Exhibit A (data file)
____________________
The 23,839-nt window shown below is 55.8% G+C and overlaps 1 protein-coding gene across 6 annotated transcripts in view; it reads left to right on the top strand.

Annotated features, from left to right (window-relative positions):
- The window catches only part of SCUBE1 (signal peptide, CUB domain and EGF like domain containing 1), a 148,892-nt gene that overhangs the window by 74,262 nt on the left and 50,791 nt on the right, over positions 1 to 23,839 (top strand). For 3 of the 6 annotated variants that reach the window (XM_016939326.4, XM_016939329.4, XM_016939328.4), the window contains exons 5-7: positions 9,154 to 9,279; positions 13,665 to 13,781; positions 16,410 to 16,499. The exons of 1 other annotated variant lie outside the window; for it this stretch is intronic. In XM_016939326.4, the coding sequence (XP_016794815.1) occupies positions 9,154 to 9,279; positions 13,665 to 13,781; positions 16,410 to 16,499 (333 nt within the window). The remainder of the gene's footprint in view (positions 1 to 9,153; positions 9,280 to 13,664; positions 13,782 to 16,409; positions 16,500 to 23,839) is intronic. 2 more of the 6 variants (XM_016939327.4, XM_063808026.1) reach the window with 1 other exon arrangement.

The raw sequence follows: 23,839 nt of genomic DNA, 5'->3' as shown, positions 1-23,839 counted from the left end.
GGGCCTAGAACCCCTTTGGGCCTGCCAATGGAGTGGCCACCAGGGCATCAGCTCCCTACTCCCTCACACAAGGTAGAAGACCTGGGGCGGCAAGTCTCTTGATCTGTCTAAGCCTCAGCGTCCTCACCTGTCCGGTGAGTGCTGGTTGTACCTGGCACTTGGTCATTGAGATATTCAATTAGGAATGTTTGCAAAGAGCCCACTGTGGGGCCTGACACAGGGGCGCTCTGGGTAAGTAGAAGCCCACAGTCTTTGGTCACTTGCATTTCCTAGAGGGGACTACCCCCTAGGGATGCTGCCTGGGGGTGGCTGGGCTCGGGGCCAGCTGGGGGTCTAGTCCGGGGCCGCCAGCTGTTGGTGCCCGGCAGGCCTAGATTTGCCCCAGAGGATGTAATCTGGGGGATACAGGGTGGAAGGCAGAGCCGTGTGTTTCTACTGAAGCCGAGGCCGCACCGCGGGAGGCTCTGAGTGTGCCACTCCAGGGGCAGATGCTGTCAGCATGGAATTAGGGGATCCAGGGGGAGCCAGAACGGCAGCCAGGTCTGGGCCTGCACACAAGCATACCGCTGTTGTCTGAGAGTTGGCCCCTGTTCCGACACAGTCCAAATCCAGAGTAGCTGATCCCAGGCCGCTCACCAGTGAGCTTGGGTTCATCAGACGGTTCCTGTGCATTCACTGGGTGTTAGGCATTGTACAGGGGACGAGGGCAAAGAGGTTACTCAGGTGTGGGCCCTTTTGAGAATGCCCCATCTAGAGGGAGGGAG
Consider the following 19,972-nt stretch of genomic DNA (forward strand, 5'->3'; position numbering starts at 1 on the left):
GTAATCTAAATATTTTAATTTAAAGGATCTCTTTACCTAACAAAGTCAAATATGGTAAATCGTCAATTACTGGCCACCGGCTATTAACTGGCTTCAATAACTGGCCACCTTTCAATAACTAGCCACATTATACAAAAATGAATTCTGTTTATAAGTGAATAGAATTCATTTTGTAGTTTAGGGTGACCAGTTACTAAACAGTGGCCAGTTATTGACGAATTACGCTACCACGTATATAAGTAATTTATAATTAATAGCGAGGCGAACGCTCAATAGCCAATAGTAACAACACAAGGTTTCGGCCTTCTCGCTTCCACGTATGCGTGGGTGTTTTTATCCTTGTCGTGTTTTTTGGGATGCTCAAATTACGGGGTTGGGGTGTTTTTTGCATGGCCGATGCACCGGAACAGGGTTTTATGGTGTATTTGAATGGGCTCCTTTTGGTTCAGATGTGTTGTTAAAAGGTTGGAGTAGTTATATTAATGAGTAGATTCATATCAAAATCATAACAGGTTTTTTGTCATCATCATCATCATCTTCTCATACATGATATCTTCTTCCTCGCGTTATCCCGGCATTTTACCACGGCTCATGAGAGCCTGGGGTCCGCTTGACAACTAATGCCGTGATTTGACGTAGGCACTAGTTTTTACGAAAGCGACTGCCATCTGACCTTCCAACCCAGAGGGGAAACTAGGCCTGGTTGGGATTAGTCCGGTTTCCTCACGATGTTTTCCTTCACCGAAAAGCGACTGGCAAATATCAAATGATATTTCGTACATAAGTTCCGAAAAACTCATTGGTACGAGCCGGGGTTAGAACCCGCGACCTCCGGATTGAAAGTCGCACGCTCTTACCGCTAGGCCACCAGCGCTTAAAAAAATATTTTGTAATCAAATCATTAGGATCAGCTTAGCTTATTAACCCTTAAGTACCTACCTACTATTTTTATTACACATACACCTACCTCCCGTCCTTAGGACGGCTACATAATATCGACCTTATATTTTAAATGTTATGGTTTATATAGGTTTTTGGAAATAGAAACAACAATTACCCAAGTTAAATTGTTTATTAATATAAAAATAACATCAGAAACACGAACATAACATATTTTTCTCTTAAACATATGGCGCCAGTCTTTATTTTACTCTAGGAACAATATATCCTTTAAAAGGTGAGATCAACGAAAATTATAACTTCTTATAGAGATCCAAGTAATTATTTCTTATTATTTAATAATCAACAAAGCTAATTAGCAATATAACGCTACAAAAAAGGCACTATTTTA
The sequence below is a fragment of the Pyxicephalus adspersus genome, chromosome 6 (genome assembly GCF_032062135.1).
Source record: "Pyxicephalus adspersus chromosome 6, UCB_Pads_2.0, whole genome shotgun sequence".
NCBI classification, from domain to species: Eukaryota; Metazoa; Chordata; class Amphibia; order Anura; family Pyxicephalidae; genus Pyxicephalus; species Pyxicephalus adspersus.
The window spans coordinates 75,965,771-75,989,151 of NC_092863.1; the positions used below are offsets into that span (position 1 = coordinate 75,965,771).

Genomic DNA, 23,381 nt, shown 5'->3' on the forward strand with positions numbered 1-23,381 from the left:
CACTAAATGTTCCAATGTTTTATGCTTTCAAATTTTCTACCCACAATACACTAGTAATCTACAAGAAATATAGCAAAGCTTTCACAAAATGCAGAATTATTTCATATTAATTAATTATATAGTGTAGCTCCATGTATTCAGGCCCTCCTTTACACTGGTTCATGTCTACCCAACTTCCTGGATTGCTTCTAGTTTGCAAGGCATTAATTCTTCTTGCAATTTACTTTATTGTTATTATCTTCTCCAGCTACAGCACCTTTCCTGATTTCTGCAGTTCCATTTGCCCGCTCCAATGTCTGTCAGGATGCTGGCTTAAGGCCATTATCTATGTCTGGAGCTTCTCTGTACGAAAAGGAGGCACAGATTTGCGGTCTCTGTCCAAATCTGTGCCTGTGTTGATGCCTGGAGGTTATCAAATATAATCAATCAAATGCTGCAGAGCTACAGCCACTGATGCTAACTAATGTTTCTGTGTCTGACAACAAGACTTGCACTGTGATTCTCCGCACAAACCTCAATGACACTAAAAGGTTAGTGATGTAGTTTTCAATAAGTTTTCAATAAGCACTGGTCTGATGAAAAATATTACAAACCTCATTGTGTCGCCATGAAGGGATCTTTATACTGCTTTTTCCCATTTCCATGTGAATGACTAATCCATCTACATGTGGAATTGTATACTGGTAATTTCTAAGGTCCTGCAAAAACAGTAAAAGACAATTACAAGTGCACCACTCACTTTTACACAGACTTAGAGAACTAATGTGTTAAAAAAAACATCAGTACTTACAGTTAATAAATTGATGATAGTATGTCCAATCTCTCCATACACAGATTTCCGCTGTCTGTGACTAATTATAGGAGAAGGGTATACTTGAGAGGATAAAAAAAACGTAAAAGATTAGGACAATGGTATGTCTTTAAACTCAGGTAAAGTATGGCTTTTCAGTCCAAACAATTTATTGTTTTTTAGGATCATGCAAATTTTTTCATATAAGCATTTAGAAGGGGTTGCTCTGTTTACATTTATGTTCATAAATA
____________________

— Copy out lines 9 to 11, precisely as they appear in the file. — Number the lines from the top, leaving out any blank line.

Source record: "Pyxicephalus adspersus chromosome 6, UCB_Pads_2.0, whole genome shotgun sequence".
NCBI classification, from domain to species: Eukaryota; Metazoa; Chordata; class Amphibia; order Anura; family Pyxicephalidae; genus Pyxicephalus; species Pyxicephalus adspersus.
The window spans coordinates 75,965,771-75,989,151 of NC_092863.1; the positions used below are offsets into that span (position 1 = coordinate 75,965,771).